NKF 2015 Spring Clinical Meetings Abstracts
97 NEW DIAGNOSIS OF BULLOUS PEMPHIGOID AFTER WITHDRAWAL OF IMMUNOSUPPRESSIVE THERAPY IN A FAILED RENAL TRANSPLANT RECIPIENT ON HEMODIALYSIS Torrance Green1, Amanda Quorles1, Kenneth D. Saul2, Jeremy D. Jackson2, Jack R. Lewin, Tibor Fülöp1. 1Department of Medicine and 2 Dermatology, University of Mississippi Medical Center, Jackson, MS, USA. During the course of end-stage renal disease (ESRD), the transition period during initiation of hemodialysis (HD) after a failed renal transplant (RTx) is associated with increased morbidity and mortality. A 44 year-old African-American female on chronic HD presented with 2-3 weeks of generalized aches and rash on her predominantly on her extremities, with involvement of her chest and flank. She reported no provoking trauma, associated pain, erythema or symptoms of infection. Comorbidities included insulin-dependent diabetes mellitus, hypertension and gout. She received a deceased-donor RTx which failed after 16 years (10 month prior to presentation) due to recurrent diabetic nephropathy; Mycophenolate mofetil was held at that time. Renal function continued to decline prompting transition to HD concurrent with tapering of immunosuppression (IS) therapy; tacrolimus and prednisone were held 2 and 1 month prior to presentation, respectively. Physical exam revealed scattered 3-8 mm erosions with few tense, 2-8 mm blisters. Initial differential included bullous pemphigoid, bullous lupus, pemphigus, linear IgA bullous dermatosis and herpes zoster. Punch skin biopsy revealed dermal-epidermal blister with associated mixed inflammation including eosinophils. Immunofluorescence studies confirmed 3+ linear fluorescence with anti-IgG and -C3 antibodies at the basement membrane, securing the diagnosis of bullous pemphigoid. IS therapy for RTx recipients is known to be active against bullous pemphigoid. Cessation of IS after a failed RTx may unmask an autoimmune disorder, such a bullous pemphigoid. Therefore, increased clinical suspicion is warranted during IS discontinuation and HD reinitiation.
98 PATIENT PERSPECTIVES ON CHRONIC KIDNEY DISEASE SELF-MANAGEMENT Jamie Green,1 Christina Yule,1 Andrea Berger,1 Steven Weisbord2; 1Geisinger Medical Center, Danville, PA; 2VA Pittsburgh Healthcare System, Pittsburgh, PA; USA. Little is known about patient self-management of chronic kidney disease (CKD). We sought to explore the perspectives of patients with CKD regarding factors they perceive as facilitators or barriers to effective self-management. We conducted a series of individual, telephone-based semistructured interviews in patients with non-dialysis dependent CKD stages 3B-5 followed at a single nephrology clinic in rural Pennsylvania. Patients were recruited as part of a larger study examining self-management behaviors and were stratified based on levels of health literacy and self-management skills. Patients were asked about their overall experience in managing their kidney health, what they find most difficult, what they find helpful, and what an ideal self-management program would look like. Interviews were audio recorded and transcribed verbatim for analysis. A total of 18 interviews were completed. Reported areas of difficulty included CKD knowledge, diet and fluid restrictions, managing medications, blood pressure control, interpretation of lab results, and dialysis decision-making. Patient utilized a variety of resources to help manage their kidney health including health professional assistance, support from family or friends, educational classes, or the Internet. Patients expressed interest in self-management programs that are longitudinal, delivered in plain language, offered via multiple modalities (in-person, online, print), and that include peer support. These findings can help inform the design of self-management interventions to improve CKD care.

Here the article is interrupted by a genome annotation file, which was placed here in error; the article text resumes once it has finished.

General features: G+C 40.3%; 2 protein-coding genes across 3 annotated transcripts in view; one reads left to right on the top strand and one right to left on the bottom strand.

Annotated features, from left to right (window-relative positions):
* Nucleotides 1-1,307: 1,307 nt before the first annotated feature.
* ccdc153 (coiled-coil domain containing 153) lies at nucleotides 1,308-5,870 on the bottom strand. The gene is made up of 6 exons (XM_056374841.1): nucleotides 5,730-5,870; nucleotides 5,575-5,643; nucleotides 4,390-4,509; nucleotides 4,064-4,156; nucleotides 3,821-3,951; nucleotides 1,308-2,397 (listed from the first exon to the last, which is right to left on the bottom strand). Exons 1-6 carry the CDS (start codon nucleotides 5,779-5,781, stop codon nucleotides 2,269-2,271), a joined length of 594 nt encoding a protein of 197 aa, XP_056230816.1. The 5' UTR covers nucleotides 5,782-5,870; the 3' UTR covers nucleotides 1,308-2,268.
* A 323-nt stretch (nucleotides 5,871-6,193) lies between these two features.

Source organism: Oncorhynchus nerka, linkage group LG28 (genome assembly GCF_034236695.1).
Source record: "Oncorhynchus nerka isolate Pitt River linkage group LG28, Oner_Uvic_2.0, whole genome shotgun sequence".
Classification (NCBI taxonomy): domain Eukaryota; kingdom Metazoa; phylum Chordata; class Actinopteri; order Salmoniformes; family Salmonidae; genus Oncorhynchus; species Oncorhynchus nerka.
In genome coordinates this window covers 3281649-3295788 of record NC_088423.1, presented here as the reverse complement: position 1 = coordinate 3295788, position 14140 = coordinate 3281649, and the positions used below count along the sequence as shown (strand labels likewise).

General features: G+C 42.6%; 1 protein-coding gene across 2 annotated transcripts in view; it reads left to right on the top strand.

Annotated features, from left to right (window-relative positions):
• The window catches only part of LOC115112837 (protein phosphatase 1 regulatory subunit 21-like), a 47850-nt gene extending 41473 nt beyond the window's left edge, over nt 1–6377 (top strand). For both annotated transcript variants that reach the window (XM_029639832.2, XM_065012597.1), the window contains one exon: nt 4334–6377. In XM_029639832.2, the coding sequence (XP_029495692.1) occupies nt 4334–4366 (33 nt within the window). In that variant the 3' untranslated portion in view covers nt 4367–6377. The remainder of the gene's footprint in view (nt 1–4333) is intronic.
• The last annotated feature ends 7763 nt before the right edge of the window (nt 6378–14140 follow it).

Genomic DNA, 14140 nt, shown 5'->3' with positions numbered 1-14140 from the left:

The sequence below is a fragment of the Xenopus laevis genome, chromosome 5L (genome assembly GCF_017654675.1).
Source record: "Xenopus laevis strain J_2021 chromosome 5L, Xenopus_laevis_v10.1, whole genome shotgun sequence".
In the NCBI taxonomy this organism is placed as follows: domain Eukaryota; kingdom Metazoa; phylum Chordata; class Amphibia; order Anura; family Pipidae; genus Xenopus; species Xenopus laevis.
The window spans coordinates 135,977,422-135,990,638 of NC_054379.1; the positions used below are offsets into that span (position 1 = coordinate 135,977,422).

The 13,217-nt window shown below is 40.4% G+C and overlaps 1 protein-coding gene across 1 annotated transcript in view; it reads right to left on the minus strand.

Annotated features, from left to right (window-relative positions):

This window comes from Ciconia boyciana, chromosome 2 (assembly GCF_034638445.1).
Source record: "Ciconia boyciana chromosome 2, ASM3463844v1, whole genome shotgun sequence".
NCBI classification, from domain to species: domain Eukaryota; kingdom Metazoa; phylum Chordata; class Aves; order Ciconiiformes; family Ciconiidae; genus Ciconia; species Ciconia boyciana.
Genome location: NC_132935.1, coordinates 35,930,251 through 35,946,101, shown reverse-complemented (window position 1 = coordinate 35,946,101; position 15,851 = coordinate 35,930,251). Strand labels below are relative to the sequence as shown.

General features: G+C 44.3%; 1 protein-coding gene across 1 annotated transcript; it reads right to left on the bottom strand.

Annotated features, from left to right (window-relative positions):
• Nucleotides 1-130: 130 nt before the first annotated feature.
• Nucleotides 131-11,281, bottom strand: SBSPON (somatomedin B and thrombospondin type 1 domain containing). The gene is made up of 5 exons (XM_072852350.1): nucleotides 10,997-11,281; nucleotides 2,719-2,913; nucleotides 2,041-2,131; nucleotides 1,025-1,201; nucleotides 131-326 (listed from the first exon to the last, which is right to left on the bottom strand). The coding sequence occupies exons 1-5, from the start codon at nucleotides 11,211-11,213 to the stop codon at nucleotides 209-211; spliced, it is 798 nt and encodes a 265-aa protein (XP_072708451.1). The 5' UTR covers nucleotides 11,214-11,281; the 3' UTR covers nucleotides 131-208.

Am J Kidney Dis. 2015;65(4):A1-A93